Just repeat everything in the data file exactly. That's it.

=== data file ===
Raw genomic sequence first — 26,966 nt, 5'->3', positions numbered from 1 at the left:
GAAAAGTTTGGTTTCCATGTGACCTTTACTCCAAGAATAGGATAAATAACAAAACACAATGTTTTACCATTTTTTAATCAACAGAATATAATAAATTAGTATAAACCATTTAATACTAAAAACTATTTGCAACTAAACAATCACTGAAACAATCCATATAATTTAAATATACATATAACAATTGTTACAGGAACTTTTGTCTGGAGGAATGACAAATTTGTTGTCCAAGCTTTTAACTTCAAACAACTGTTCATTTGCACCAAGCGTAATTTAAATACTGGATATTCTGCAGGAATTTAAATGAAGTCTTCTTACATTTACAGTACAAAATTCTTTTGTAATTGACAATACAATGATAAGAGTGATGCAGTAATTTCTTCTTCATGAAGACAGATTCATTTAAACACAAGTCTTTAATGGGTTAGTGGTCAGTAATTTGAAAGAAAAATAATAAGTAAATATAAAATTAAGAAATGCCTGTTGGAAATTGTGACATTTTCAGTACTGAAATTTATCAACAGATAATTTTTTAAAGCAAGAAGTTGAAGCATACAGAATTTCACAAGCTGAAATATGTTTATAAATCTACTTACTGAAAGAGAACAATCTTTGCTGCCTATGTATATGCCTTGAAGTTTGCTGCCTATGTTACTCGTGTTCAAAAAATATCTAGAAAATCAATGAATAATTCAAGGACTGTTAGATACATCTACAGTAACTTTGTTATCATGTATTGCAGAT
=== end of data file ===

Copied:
Raw genomic sequence first — 26,966 nt, 5'->3', positions numbered from 1 at the left:
GAAAAGTTTGGTTTCCATGTGACCTTTACTCCAAGAATAGGATAAATAACAAAACACAATGTTTTACCATTTTTTAATCAACAGAATATAATAAATTAGTATAAACCATTTAATACTAAAAACTATTTGCAACTAAACAATCACTGAAACAATCCATATAATTTAAATATACATATAACAATTGTTACAGGAACTTTTGTCTGGAGGAATGACAAATTTGTTGTCCAAGCTTTTAACTTCAAACAACTGTTCATTTGCACCAAGCGTAATTTAAATACTGGATATTCTGCAGGAATTTAAATGAAGTCTTCTTACATTTACAGTACAAAATTCTTTTGTAATTGACAATACAATGATAAGAGTGATGCAGTAATTTCTTCTTCATGAAGACAGATTCATTTAAACACAAGTCTTTAATGGGTTAGTGGTCAGTAATTTGAAAGAAAAATAATAAGTAAATATAAAATTAAGAAATGCCTGTTGGAAATTGTGACATTTTCAGTACTGAAATTTATCAACAGATAATTTTTTAAAGCAAGAAGTTGAAGCATACAGAATTTCACAAGCTGAAATATGTTTATAAATCTACTTACTGAAAGAGAACAATCTTTGCTGCCTATGTATATGCCTTGAAGTTTGCTGCCTATGTTACTCGTGTTCAAAAAATATCTAGAAAATCAATGAATAATTCAAGGACTGTTAGATACATCTACAGTAACTTTGTTATCATGTATTGCAGAT